Buner fell to the Taliban within hours, though local residents attempted to organise what resistance they could. The fact that the people resisted indicates their real aspirations, but they only succeeded in becoming fair game for the Taliban. Those who survived were promptly executed
On Monday, April 13, 2009, Asif Ali Zardari, our president, finally signed the Nizam-e Adl Regulation, handing Swat over to the Taliban and thus leaving an indelible mark on our history. President Zardari has found his legacy. If General Zia-ul Haq’s legacy was the initiation of religious extremism in Pakistan and Musharraf’s its flowering into the terrorism that we are plagued with today, Zardari will go down in history as the one who succumbed to terrorist threats. Though that ignominy is not his alone and has to be shared by the parliament that approved the Nizam-e Adl, legitimised the Taliban’s activities and handed over a part of our country to them.
Responding to a question, Sufi Muhammad, who brokered the deal, categorically stated that none of the previous acts of the Taliban could be tried under the Islamic laws being imposed in Swat. In one sentence, the Taliban have been granted amnesty for the murder, rape, pillage and other crimes they have committed against the people of Swat. Sufi Muhammad also called upon the Taliban to lay down their arms. Fazlullah, his son-in-law, responded by telling him that arms will be laid down only after the Nizam-e Adl is implemented.
Since then, the Sufi has adopted the sharia route to garner support. Addressing a massive rally in Malakand, he declared all other courts ‘un-Islamic’ and issued a deadline for the commencement of lower qazi courts and senior qazi courts. Fazlullah responded by informing us that the peace deal was brokered with the TNSM and was not binding on his followers.
Meanwhile, Fazlullah is attempting to increase his support base by encouraging a revolt by the peasants of Swat against the families with large land holdings — most of whom have fled the area — and has distributed the land among the peasants. The expected infighting and power struggle between the two has begun.
Fazlullah also continues to terrorise the hapless people of Swat, who dare not oppose him. He has also not discontinued suicide bombings; the recent attack on a police post in Charsadda was carried out by a Swati. A less well-known fact is that Fazlulah has received massive support in terms of weapons and equipment and has a very large number of Tajiks among his followers.
Since Swat shares no borders with Afghanistan, where did these people and weapons come from?
According to sources, there was a massive build-up of Tajik presence in Bajaur, and they were equipped with sophisticated weapons. However, they chose not to offer pitched battle to the Pakistan Army when it wanted to clear the agency. Some of these Tajiks trickled into Swat, where they, rightly, expected a stronger base.
Why the army and the ISI were unaware of the build up in Bajaur, including artillery pieces, until it had grown to mammoth proportions is an unanswered mystery.
These are people who govern only by force and do not enjoy the people’s support. Is there anyone who thinks that Fazlullah would win the people’s support were there a fair, free and impartial election in Swat? There are some who might answer in the affirmative and, under the prevalent environment, they might be correct. However, the current environment is not conducive to a free and fair election.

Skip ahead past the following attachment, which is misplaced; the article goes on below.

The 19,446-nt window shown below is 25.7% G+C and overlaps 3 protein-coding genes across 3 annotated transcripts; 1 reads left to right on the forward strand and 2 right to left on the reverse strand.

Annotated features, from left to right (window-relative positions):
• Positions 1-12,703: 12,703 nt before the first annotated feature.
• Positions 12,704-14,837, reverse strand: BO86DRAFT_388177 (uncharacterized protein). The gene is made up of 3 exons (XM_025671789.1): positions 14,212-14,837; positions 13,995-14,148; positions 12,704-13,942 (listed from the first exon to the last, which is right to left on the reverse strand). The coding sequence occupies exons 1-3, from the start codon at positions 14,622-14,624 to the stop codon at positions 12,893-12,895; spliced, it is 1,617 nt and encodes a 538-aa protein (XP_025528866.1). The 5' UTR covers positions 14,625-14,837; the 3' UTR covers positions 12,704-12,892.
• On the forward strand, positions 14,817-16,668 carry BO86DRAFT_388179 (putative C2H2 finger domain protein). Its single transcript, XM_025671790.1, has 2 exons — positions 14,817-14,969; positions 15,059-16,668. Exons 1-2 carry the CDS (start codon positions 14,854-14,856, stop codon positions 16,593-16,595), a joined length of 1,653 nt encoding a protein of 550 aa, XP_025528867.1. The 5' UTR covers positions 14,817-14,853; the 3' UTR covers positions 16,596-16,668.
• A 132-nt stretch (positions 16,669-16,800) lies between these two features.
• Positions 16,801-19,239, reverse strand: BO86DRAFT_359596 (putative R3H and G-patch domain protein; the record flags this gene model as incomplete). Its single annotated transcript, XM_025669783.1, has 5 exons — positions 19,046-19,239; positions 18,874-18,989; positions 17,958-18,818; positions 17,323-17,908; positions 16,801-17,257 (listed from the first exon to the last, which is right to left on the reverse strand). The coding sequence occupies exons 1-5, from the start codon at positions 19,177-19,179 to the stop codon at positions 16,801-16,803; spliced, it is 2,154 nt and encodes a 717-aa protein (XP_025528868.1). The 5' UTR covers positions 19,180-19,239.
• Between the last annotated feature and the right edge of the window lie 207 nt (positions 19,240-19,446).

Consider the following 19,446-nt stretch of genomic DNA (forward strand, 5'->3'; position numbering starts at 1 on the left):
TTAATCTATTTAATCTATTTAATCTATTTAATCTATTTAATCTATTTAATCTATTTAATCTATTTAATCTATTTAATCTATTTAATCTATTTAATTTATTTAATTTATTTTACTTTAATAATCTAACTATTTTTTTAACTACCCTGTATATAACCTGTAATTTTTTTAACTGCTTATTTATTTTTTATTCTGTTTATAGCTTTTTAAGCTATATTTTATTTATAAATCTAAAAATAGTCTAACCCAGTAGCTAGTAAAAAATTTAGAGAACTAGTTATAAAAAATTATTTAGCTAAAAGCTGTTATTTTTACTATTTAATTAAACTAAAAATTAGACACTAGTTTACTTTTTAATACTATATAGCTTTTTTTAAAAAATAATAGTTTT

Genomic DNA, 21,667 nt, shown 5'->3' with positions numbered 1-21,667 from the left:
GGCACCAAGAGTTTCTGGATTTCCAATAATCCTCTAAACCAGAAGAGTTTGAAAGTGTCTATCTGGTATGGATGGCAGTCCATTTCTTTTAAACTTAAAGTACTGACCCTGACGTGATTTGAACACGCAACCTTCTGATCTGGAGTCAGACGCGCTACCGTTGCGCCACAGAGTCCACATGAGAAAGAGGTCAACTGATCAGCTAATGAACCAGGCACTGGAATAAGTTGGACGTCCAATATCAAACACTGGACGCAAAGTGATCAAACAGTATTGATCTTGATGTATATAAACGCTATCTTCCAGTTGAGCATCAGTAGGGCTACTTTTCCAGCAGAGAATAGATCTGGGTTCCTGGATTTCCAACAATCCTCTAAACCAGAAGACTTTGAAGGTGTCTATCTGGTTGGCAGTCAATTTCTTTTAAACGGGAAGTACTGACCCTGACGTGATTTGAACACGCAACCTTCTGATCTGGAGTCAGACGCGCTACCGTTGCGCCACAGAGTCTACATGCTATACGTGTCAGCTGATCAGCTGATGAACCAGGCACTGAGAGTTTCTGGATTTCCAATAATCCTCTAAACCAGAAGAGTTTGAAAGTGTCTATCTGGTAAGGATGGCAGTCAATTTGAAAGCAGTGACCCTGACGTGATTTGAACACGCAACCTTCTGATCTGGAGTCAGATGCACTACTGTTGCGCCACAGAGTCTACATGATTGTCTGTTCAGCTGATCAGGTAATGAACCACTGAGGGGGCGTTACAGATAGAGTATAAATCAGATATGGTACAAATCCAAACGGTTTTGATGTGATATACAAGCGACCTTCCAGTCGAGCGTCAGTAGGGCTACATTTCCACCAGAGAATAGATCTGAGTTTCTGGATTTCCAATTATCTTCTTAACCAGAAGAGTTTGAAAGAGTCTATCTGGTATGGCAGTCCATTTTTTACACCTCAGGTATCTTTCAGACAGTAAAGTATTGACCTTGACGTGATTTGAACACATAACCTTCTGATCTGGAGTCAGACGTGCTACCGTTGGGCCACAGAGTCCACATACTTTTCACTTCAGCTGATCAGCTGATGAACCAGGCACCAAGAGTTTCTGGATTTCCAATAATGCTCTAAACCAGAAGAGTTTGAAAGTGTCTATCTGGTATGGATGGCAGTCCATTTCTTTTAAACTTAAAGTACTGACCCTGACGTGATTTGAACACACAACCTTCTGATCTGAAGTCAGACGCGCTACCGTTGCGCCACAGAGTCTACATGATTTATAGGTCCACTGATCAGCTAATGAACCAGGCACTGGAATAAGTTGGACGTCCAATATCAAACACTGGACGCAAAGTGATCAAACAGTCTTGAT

The people of Swat are totally disillusioned with the military and the political government after two thwarted efforts by the army to win Swat back from these terrorists.
The first, under Musharraf in 2007, was totally inexplicable, at a point when the army was poised at the mouth of the Peochar Valley, where remnants of Fazlullah’s army were hiding. After this, all the well publicised plans of having a permanent army presence with cantonments in Swat were shelved.
The second effort was undertaken this year by the provincial government of the NWFP when it struck the infamous ‘peace deal’ with Sufi Muhammad.
Consequently, the Swati people’s current view is that they are doomed and have no option but to succumb to the Taliban. Therefore, were an election held now, they might vote in Fazlullah’s favour, but only in the interest of personal survival.
Buner fell to the Taliban within hours, though local residents attempted to organise what resistance they could. The fact that the people resisted indicates their real aspirations, but they only succeeded in becoming fair game for the Taliban. Those who survived were promptly executed. If an election is held in Buner tomorrow, Fazlullah will win. But will that represent the aspirations of the people or their fear?
Has anybody looked at the map to locate Buner? Haripur lies to its south-east, Mansehra to its east, Mardan to its west, and the GIK Institute south-west — all of them within a day’s march. Islamabad is a mere hundred and fifty miles away. If the Taliban expand towards either Mansehra or Haripur, they will control the Karakoram Highway, which links us with China.
The Taliban also attempted to take Dir, but have been only partially successful so far and are in possession of Malakand. They have taken over operations of three major emerald mines in Swat, and have auctioned all expensive items in the government facilities located in the territories under their control — calling them ‘bounty’.
The signing of the Nizam-e Adl will be President Zardari’s legacy for Pakistan. The hapless citizens await its consequences.
This article is a modified version of one originally written for the daily National. The author is a retired brigadier. He is also former vice president and founder of the Islamabad Policy Research Institute (IPRI)
Reproduced by permission of DT